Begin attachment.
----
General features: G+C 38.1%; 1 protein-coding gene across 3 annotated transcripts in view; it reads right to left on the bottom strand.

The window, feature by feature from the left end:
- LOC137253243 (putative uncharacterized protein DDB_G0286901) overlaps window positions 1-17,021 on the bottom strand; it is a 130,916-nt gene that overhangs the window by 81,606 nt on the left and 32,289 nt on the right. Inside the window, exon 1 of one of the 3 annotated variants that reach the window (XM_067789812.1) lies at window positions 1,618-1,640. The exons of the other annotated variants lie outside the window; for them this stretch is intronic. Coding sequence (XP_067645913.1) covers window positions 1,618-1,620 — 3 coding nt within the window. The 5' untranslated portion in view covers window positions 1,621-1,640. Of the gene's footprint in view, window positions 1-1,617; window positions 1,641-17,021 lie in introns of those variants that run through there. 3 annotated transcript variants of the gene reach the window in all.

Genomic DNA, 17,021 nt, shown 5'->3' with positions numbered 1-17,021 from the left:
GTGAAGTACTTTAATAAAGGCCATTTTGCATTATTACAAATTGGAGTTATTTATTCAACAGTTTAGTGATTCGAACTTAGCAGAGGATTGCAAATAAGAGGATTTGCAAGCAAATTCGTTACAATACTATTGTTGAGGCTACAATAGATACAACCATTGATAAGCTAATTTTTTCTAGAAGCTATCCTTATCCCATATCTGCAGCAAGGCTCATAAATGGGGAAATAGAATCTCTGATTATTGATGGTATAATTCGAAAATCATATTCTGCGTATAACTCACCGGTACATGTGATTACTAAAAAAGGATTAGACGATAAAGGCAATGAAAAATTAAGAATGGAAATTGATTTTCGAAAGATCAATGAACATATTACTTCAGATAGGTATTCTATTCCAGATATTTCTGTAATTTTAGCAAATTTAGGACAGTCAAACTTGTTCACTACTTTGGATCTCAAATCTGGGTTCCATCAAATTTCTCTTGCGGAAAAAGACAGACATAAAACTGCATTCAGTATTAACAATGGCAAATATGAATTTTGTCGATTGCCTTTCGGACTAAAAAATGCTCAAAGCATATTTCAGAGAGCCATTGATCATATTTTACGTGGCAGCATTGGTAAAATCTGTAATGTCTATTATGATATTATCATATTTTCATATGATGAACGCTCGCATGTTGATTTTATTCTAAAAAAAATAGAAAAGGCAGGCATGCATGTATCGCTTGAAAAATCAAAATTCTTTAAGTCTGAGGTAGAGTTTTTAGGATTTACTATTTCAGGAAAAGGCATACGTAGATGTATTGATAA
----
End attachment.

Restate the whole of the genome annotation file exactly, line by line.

General features: G+C 38.1%; 1 protein-coding gene across 3 annotated transcripts in view; it reads right to left on the bottom strand.

The window, feature by feature from the left end:
- LOC137253243 (putative uncharacterized protein DDB_G0286901) overlaps window positions 1-17,021 on the bottom strand; it is a 130,916-nt gene that overhangs the window by 81,606 nt on the left and 32,289 nt on the right. Inside the window, exon 1 of one of the 3 annotated variants that reach the window (XM_067789812.1) lies at window positions 1,618-1,640. The exons of the other annotated variants lie outside the window; for them this stretch is intronic. Coding sequence (XP_067645913.1) covers window positions 1,618-1,620 — 3 coding nt within the window. The 5' untranslated portion in view covers window positions 1,621-1,640. Of the gene's footprint in view, window positions 1-1,617; window positions 1,641-17,021 lie in introns of those variants that run through there. 3 annotated transcript variants of the gene reach the window in all.

Genomic DNA, 17,021 nt, shown 5'->3' with positions numbered 1-17,021 from the left:
GTGAAGTACTTTAATAAAGGCCATTTTGCATTATTACAAATTGGAGTTATTTATTCAACAGTTTAGTGATTCGAACTTAGCAGAGGATTGCAAATAAGAGGATTTGCAAGCAAATTCGTTACAATACTATTGTTGAGGCTACAATAGATACAACCATTGATAAGCTAATTTTTTCTAGAAGCTATCCTTATCCCATATCTGCAGCAAGGCTCATAAATGGGGAAATAGAATCTCTGATTATTGATGGTATAATTCGAAAATCATATTCTGCGTATAACTCACCGGTACATGTGATTACTAAAAAAGGATTAGACGATAAAGGCAATGAAAAATTAAGAATGGAAATTGATTTTCGAAAGATCAATGAACATATTACTTCAGATAGGTATTCTATTCCAGATATTTCTGTAATTTTAGCAAATTTAGGACAGTCAAACTTGTTCACTACTTTGGATCTCAAATCTGGGTTCCATCAAATTTCTCTTGCGGAAAAAGACAGACATAAAACTGCATTCAGTATTAACAATGGCAAATATGAATTTTGTCGATTGCCTTTCGGACTAAAAAATGCTCAAAGCATATTTCAGAGAGCCATTGATCATATTTTACGTGGCAGCATTGGTAAAATCTGTAATGTCTATTATGATATTATCATATTTTCATATGATGAACGCTCGCATGTTGATTTTATTCTAAAAAAAATAGAAAAGGCAGGCATGCATGTATCGCTTGAAAAATCAAAATTCTTTAAGTCTGAGGTAGAGTTTTTAGGATTTACTATTTCAGGAAAAGGCATACGTAGATGTATTGATAA